A participant expert witness has relevant expertise and was involved in the events that underlie the litigation. Participant experts are generally permitted to provide both fact and limited opinion evidence. Occasionally, a participant expert is also a litigant.

In Westerhof v Gee Estate, the Ontario Court of Appeal addressed whether the Ontario Rules of Civil Procedure1 relating to expert witnesses also apply to participant experts. The Court noted that participant experts include "treating physicians, who form opinions based on their participation in the underlying events ... rather than because they were engaged by a party to the litigation to form an opinion."

According to Westerhof, a participant witness may give opinion evidence where:

  1. The opinion to be given is based on the witness’s observation of or participation in the events at issue; and
  2. The witness formed the opinion to be given as part of the ordinary exercise of his or her skill, knowledge, training and experience while observing or participating in such events.

Westerhof has been applied to some degree by at least the Manitoba Court of Appeal, Alberta Court of Appeal, and the Tax Court of Canada.

A litigant who has expertise and was involved in the events underlying litigation has a relevant expert opinion and is entitled to explain how and why they did what they did, which will typically require them to engage their expertise.  These witnesses do not neatly fall into the White Burgess and Mohan analysis, and it is unnecessary to prove that this type of expert witness is impartial, independent, or unbiased as required by White Burgess. The Alberta Court of Appeal noted that such witnesses generally do not need to be qualified as experts under Mohan, and stated:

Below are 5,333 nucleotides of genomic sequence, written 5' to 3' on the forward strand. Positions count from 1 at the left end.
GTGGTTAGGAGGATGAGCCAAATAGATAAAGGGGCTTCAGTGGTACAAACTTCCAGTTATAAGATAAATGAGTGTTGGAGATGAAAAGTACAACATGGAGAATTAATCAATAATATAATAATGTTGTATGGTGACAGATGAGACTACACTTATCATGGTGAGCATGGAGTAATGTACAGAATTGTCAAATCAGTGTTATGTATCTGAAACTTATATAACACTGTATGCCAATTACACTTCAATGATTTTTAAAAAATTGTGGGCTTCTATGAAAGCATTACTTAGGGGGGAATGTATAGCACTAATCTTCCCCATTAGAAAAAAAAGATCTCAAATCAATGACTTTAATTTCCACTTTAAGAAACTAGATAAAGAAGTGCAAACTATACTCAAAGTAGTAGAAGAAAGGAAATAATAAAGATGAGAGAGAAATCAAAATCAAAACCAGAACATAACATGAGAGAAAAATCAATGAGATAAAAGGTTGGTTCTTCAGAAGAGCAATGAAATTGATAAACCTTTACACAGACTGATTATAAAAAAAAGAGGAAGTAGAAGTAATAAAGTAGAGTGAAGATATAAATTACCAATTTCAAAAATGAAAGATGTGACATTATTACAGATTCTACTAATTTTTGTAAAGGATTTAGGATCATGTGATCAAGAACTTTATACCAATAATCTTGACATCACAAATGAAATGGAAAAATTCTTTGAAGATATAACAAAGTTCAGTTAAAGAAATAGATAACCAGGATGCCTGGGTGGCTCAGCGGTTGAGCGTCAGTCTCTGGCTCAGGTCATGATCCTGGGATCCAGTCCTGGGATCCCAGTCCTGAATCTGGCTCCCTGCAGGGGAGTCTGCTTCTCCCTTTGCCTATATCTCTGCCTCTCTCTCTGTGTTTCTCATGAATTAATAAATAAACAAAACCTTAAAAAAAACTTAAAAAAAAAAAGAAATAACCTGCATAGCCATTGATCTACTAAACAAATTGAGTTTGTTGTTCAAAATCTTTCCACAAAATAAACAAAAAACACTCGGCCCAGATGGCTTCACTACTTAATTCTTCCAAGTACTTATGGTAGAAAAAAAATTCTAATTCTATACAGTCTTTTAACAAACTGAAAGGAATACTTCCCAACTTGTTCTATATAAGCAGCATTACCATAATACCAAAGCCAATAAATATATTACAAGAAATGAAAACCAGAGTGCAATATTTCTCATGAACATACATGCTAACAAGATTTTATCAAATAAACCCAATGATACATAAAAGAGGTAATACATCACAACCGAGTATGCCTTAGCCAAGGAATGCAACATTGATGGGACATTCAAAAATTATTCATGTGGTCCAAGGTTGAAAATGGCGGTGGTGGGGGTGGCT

As parties to the litigation they are entitled to testify, and generally they will have the most direct and relevant evidence about the issues. The truth finding function of a trial requires that their evidence be received. Since they were often only involved in the underlying events because of their expertise, it makes no sense to hold that they cannot explain why they acted as they did, if they stray into their expertise. Their opinions explain why they acted as they did. Since these witnesses are available for pre-trial questioning, formal advance notice of their opinions or their evidence is not needed.

As always, the Court retains its gatekeeper function in relation to opinion evidence from participant experts.

Saskatchewan courts have not extensively commented on this and our Queen's Bench Rules are largely silent on the issue.   Pre-Westerhof, this Court did comment on the distinction between "participant experts" and "litigation experts" in North Pacific Roadbuilders Ltd. v Aecom Canada Ltd.  While that case may be of only limited assistance to a situation where the participant expert is also a litigant, it does clearly identify the distinction between opinions given by participant experts and those retained for the purpose of providing expert opinion evidence.

1Ontario Rules of Civil Procedure, O Reg 575/07 (the "Ontario Rules"). Similar to Rules 5-39 and 5-40 of Saskatchewan's Queen's Bench Rules, Ontario Rule 53.03 provides specific procedural requirements that must be satisfied for an expert to provide an opinion at trial with respect to a particular issue.

The content of this article is intended to provide a general guide to the subject matter. Specialist advice should be sought about your specific circumstances.